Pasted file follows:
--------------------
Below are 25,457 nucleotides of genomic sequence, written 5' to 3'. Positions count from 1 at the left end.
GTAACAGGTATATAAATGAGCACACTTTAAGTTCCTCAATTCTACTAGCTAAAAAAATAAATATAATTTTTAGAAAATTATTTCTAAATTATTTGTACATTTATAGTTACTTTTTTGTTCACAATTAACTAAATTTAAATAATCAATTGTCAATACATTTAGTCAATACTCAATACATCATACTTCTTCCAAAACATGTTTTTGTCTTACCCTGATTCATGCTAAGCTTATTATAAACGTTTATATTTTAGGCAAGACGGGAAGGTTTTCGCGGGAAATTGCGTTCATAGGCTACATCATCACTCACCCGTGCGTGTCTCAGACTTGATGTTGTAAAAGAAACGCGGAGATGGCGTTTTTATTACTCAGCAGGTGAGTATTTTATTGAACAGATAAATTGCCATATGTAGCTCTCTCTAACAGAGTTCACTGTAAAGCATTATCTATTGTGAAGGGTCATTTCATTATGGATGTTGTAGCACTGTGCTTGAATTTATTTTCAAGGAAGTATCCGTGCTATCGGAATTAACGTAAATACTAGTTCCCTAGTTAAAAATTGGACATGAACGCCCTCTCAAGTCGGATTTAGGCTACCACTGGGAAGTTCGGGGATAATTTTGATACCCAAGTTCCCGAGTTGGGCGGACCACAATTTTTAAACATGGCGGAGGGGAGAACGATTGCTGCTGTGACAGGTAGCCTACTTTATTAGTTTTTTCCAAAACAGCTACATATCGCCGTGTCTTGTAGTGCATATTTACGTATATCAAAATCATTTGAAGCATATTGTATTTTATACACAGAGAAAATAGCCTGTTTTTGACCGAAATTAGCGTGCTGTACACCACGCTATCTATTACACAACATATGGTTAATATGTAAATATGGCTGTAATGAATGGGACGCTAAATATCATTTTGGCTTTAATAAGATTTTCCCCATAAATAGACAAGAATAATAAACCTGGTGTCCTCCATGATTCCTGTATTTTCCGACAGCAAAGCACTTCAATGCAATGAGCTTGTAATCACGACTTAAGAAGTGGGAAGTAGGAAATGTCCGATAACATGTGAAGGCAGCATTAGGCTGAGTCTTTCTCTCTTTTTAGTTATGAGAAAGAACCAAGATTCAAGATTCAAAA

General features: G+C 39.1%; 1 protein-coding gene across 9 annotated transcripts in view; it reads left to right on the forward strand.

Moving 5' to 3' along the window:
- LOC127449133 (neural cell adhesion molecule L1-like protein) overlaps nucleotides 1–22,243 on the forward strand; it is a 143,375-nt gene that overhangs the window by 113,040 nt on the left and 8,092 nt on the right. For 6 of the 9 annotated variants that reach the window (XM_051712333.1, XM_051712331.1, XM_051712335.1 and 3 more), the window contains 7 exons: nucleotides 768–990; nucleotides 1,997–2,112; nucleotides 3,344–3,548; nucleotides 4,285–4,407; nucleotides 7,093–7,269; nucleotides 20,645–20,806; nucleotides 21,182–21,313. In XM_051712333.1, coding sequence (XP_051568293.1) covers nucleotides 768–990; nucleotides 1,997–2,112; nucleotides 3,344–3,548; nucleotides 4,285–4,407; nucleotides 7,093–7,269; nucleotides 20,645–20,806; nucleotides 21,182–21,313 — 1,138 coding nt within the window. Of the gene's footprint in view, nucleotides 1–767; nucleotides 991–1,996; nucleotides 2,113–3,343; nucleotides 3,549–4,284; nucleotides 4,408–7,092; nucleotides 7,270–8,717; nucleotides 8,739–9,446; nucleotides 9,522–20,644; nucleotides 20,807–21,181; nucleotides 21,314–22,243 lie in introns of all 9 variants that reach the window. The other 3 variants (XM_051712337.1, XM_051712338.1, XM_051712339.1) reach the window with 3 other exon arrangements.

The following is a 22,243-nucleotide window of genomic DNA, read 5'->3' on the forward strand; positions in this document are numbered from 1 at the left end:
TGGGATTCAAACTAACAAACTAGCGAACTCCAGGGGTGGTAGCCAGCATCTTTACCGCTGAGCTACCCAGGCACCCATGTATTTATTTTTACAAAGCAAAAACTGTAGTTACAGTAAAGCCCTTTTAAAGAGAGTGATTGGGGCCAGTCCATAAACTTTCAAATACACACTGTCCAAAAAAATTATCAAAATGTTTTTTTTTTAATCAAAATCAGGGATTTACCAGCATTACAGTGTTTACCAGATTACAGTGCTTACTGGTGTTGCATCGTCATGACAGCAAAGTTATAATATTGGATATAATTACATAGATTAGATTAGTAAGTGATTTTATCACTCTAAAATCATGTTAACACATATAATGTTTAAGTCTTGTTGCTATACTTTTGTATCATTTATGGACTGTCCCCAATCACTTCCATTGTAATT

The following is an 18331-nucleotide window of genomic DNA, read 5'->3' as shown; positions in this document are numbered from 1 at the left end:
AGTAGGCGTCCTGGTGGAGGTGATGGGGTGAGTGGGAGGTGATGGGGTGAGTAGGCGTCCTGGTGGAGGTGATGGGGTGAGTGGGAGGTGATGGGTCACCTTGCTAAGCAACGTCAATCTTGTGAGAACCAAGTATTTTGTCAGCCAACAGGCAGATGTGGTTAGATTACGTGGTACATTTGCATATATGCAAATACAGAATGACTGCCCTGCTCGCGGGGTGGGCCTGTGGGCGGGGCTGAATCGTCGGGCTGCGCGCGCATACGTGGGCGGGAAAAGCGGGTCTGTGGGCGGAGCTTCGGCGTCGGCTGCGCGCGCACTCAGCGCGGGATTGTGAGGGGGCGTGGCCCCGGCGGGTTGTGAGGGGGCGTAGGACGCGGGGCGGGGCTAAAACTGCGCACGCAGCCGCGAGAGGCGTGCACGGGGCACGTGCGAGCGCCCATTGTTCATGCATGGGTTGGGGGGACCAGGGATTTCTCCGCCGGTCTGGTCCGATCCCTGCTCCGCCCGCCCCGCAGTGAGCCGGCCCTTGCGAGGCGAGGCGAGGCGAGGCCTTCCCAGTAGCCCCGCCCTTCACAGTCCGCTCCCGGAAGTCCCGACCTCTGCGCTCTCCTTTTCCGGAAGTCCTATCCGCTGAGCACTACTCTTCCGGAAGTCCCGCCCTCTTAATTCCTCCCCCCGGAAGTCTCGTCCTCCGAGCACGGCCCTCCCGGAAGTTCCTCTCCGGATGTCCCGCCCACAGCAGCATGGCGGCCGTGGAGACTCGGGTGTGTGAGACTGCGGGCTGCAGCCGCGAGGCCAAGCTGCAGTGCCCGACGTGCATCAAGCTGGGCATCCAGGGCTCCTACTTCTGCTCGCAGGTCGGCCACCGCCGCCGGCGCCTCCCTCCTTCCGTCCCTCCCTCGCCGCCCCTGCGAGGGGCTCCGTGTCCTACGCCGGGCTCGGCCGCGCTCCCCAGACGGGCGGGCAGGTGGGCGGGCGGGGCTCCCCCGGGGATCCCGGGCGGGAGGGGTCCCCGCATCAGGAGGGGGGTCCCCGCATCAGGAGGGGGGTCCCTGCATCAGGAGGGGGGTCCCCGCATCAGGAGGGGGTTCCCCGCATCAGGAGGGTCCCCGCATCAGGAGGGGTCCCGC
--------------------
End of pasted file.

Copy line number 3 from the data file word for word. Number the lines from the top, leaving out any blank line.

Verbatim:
General features: G+C 39.1%; 1 protein-coding gene across 9 annotated transcripts in view; it reads left to right on the forward strand.